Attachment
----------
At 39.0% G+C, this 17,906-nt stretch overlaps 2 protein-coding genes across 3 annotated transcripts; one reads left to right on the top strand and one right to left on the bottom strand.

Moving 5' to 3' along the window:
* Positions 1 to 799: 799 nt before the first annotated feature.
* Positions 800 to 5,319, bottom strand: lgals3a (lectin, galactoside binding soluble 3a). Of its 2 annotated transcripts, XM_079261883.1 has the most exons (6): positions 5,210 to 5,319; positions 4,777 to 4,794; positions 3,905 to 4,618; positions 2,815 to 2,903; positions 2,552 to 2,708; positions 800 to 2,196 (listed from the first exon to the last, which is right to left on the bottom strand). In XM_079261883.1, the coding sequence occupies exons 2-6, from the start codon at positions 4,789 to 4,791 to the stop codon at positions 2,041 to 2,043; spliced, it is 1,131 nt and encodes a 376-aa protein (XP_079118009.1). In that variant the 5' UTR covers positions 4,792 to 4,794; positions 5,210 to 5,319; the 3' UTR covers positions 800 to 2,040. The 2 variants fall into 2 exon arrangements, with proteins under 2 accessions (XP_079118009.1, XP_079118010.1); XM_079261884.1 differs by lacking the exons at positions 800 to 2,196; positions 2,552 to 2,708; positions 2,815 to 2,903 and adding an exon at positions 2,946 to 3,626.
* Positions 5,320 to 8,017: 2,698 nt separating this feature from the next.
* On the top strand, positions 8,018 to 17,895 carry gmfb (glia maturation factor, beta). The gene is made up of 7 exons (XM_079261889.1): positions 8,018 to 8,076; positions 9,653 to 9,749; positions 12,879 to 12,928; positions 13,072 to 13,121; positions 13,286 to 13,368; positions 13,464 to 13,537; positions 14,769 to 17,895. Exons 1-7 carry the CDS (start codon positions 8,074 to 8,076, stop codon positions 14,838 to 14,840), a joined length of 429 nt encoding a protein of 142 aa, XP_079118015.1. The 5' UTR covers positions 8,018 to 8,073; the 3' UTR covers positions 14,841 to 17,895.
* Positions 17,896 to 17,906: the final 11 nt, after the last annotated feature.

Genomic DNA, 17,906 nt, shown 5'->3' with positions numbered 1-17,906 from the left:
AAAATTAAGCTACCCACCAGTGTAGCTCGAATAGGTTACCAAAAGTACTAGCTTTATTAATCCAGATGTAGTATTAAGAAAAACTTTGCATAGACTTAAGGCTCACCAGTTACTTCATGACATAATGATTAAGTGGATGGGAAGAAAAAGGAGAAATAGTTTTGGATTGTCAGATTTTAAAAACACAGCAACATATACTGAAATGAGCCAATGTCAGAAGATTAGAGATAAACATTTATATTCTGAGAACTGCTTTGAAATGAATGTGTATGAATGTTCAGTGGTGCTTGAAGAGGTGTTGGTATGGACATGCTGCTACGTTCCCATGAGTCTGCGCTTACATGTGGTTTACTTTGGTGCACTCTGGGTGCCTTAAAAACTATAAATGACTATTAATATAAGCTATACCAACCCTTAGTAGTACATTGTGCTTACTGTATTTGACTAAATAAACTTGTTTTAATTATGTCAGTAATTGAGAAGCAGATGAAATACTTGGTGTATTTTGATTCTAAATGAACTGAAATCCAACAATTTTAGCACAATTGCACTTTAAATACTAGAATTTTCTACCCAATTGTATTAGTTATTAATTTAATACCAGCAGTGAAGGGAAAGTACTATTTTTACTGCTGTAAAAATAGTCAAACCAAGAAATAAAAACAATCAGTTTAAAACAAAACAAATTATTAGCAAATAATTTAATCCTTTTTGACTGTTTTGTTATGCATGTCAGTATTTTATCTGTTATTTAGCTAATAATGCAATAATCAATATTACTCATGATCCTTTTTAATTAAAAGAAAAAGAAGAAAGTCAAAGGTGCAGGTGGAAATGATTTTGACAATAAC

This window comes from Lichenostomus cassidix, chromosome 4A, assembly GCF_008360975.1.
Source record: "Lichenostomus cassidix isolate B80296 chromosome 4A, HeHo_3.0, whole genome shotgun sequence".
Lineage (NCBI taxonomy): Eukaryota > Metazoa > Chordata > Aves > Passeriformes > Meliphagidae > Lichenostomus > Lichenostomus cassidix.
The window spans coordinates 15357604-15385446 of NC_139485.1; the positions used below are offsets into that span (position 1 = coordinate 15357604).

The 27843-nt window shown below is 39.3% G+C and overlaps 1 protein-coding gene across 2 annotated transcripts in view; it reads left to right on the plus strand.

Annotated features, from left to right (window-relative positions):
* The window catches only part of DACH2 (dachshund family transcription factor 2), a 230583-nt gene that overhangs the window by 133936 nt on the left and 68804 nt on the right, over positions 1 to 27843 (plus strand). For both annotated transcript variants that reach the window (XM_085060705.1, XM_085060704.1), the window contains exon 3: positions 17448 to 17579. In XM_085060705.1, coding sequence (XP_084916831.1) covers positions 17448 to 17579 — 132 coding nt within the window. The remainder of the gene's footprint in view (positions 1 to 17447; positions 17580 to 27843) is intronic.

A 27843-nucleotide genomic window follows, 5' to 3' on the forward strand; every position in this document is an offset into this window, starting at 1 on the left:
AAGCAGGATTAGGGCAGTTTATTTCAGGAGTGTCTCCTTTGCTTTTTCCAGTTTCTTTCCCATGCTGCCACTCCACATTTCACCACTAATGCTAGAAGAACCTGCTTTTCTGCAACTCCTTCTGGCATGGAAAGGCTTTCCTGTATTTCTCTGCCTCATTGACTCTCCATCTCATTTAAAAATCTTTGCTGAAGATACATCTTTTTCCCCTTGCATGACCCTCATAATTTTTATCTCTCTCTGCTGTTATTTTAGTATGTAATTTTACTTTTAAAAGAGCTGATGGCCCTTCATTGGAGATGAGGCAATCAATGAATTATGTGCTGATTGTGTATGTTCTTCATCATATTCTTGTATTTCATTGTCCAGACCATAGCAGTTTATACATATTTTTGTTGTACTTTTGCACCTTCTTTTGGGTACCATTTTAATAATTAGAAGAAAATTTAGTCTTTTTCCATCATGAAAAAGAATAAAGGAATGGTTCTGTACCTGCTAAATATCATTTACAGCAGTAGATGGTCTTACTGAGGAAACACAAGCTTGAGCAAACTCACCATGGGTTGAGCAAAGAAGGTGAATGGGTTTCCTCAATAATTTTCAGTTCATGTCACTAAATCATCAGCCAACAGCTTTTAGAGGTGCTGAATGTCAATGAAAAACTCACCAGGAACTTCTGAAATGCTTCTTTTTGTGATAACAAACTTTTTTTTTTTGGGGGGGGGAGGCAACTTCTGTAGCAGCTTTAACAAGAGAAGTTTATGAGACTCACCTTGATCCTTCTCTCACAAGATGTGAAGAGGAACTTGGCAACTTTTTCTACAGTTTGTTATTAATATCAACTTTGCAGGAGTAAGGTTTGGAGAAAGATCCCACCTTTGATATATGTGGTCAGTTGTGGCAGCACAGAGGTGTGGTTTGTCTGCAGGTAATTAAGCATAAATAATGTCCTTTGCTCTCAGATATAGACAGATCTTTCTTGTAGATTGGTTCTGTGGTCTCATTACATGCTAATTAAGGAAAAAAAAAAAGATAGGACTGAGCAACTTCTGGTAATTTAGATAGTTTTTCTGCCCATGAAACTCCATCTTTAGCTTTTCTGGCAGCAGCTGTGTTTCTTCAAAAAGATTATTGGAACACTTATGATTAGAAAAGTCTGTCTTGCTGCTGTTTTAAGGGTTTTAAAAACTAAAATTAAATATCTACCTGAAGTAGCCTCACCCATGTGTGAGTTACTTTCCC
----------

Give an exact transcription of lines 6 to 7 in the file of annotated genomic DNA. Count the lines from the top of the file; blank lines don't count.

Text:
* On the top strand, positions 8,018 to 17,895 carry gmfb (glia maturation factor, beta). The gene is made up of 7 exons (XM_079261889.1): positions 8,018 to 8,076; positions 9,653 to 9,749; positions 12,879 to 12,928; positions 13,072 to 13,121; positions 13,286 to 13,368; positions 13,464 to 13,537; positions 14,769 to 17,895. Exons 1-7 carry the CDS (start codon positions 8,074 to 8,076, stop codon positions 14,838 to 14,840), a joined length of 429 nt encoding a protein of 142 aa, XP_079118015.1. The 5' UTR covers positions 8,018 to 8,073; the 3' UTR covers positions 14,841 to 17,895.
* Positions 17,896 to 17,906: the final 11 nt, after the last annotated feature.